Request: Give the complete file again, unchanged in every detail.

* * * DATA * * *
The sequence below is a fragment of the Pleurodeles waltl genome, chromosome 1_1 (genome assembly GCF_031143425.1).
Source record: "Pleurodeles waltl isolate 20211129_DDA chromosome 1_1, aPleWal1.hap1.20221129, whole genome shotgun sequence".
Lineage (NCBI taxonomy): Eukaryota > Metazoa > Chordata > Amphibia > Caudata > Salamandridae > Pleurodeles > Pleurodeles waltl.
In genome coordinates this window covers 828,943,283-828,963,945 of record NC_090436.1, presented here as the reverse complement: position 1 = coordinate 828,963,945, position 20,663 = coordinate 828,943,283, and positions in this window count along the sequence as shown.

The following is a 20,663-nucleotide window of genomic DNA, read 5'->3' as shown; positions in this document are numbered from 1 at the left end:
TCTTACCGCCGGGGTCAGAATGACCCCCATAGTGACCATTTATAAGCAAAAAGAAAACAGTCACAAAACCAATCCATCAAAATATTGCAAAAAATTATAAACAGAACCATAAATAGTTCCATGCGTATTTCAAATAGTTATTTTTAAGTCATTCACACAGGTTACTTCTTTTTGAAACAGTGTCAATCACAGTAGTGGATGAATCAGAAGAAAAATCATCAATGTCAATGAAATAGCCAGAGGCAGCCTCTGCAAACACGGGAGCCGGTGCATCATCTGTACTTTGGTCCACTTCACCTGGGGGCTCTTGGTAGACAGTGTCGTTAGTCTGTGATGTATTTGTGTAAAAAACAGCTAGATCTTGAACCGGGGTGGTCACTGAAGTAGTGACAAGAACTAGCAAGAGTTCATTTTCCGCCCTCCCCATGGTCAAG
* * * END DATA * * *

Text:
The sequence below is a fragment of the Pleurodeles waltl genome, chromosome 1_1 (genome assembly GCF_031143425.1).
Source record: "Pleurodeles waltl isolate 20211129_DDA chromosome 1_1, aPleWal1.hap1.20221129, whole genome shotgun sequence".
Lineage (NCBI taxonomy): Eukaryota > Metazoa > Chordata > Amphibia > Caudata > Salamandridae > Pleurodeles > Pleurodeles waltl.
In genome coordinates this window covers 828,943,283-828,963,945 of record NC_090436.1, presented here as the reverse complement: position 1 = coordinate 828,963,945, position 20,663 = coordinate 828,943,283, and positions in this window count along the sequence as shown.

The following is a 20,663-nucleotide window of genomic DNA, read 5'->3' as shown; positions in this document are numbered from 1 at the left end:
TCTTACCGCCGGGGTCAGAATGACCCCCATAGTGACCATTTATAAGCAAAAAGAAAACAGTCACAAAACCAATCCATCAAAATATTGCAAAAAATTATAAACAGAACCATAAATAGTTCCATGCGTATTTCAAATAGTTATTTTTAAGTCATTCACACAGGTTACTTCTTTTTGAAACAGTGTCAATCACAGTAGTGGATGAATCAGAAGAAAAATCATCAATGTCAATGAAATAGCCAGAGGCAGCCTCTGCAAACACGGGAGCCGGTGCATCATCTGTACTTTGGTCCACTTCACCTGGGGGCTCTTGGTAGACAGTGTCGTTAGTCTGTGATGTATTTGTGTAAAAAACAGCTAGATCTTGAACCGGGGTGGTCACTGAAGTAGTGACAAGAACTAGCAAGAGTTCATTTTCCGCCCTCCCCATGGTCAAG